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Old 10-19-2005, 10:01 PM   #9
John Lilly
Dojo: Seattle Ki Society
Location: Lynnwood Washington
Join Date: Sep 2004
Posts: 5
United_States
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Re: Control and Restraint

Rupert, It depends on the jurisdiction. In the United States each state (usually) runs it's own training commission and academy and there are differences between departments. So what may be the practice in New Orleans might not be somewhere else. I work as an officer in a county jail in Washington State. In my agency blows and strikes are not used unless an incident has escalated to what is called Level 3 Defensive Tactics. For ex sample this could be where the suspect (in my case inmate) is attacking the officer(s) seriously enough to possibly cause injury. I can only recall a few such incidents in 17 years as an officer.
Interestingly in my department the use of Pepper spray is authorized before the use of Level 2 Defensive Tactics which consist of aikido based counter joint techniques among other things. Level 2 would be an actively resisting inmate. And yes Mark we have pepper sprayed old men upon occasion when it was warranted. Although criminal behavior drops significantly after about age 50 it does not stop completely in some people.
And Roosevelt's comment is sadly correct. It is a lot cheaper to buy a taser then invest in years of training for officers in aikido or something similar. It has been my experience when money get tight the training budget goes first.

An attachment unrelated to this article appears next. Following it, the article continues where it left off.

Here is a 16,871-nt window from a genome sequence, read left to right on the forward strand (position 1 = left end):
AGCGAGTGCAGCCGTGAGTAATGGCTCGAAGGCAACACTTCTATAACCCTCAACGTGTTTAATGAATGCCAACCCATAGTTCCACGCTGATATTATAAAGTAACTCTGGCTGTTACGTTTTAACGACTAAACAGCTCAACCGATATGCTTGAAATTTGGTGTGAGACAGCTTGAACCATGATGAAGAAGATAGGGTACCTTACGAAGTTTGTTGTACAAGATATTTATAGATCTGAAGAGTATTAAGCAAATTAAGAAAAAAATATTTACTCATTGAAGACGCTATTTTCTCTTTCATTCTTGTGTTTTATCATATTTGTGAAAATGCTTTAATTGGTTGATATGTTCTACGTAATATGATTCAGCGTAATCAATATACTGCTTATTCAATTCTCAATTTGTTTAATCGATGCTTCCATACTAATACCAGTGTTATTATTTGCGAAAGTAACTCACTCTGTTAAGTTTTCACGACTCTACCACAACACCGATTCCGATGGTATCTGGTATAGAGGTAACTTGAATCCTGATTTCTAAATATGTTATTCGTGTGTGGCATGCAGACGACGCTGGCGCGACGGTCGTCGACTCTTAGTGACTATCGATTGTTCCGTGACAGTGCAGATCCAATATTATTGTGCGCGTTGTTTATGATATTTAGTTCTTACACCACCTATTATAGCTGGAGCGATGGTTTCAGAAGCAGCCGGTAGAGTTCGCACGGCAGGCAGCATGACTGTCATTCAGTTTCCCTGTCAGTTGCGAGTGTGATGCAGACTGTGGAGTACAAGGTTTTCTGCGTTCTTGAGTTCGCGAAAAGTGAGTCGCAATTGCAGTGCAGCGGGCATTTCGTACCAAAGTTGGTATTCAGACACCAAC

Camille: Your idea is a nice gesture but I would be surprised if many officers took advantage of it. My previous instructor offered a"free" aikido class for staff at a local prison. We never had more than 3 or 4 students and most of them where administrative types not line staff. Most Law Enforcement Officers will train only when they are paid to.
Sean's comments pretty much sum up the New Orleans incident itself. I recalled in my Corrections Ethic Instructors class that New Orleans had the reputation as the most corrupt Police Department in the country at one time. They have worked very hard to change that. It is sad that this incident should reflect so badly on an entire department that is sincerely trying to better itself.
John
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